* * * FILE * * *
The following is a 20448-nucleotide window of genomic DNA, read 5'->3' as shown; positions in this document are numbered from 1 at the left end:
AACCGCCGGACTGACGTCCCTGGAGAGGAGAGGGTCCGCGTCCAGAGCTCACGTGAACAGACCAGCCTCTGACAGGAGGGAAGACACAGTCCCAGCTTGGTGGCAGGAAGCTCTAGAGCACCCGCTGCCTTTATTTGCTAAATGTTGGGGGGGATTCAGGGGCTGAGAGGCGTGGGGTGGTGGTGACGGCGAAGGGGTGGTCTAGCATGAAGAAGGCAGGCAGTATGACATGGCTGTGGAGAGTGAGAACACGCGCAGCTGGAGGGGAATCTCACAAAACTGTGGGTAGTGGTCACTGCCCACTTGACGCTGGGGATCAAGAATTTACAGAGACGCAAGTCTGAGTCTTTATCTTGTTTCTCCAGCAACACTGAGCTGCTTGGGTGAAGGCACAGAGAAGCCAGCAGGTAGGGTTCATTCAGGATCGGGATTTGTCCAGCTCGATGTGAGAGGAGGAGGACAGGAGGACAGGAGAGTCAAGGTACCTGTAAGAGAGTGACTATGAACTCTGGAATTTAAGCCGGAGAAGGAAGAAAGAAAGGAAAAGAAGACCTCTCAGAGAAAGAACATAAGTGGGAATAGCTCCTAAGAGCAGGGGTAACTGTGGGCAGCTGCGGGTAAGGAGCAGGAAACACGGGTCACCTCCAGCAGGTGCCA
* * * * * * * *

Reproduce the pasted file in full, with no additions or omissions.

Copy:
The following is a 20448-nucleotide window of genomic DNA, read 5'->3' as shown; positions in this document are numbered from 1 at the left end:
AACCGCCGGACTGACGTCCCTGGAGAGGAGAGGGTCCGCGTCCAGAGCTCACGTGAACAGACCAGCCTCTGACAGGAGGGAAGACACAGTCCCAGCTTGGTGGCAGGAAGCTCTAGAGCACCCGCTGCCTTTATTTGCTAAATGTTGGGGGGGATTCAGGGGCTGAGAGGCGTGGGGTGGTGGTGACGGCGAAGGGGTGGTCTAGCATGAAGAAGGCAGGCAGTATGACATGGCTGTGGAGAGTGAGAACACGCGCAGCTGGAGGGGAATCTCACAAAACTGTGGGTAGTGGTCACTGCCCACTTGACGCTGGGGATCAAGAATTTACAGAGACGCAAGTCTGAGTCTTTATCTTGTTTCTCCAGCAACACTGAGCTGCTTGGGTGAAGGCACAGAGAAGCCAGCAGGTAGGGTTCATTCAGGATCGGGATTTGTCCAGCTCGATGTGAGAGGAGGAGGACAGGAGGACAGGAGAGTCAAGGTACCTGTAAGAGAGTGACTATGAACTCTGGAATTTAAGCCGGAGAAGGAAGAAAGAAAGGAAAAGAAGACCTCTCAGAGAAAGAACATAAGTGGGAATAGCTCCTAAGAGCAGGGGTAACTGTGGGCAGCTGCGGGTAAGGAGCAGGAAACACGGGTCACCTCCAGCAGGTGCCA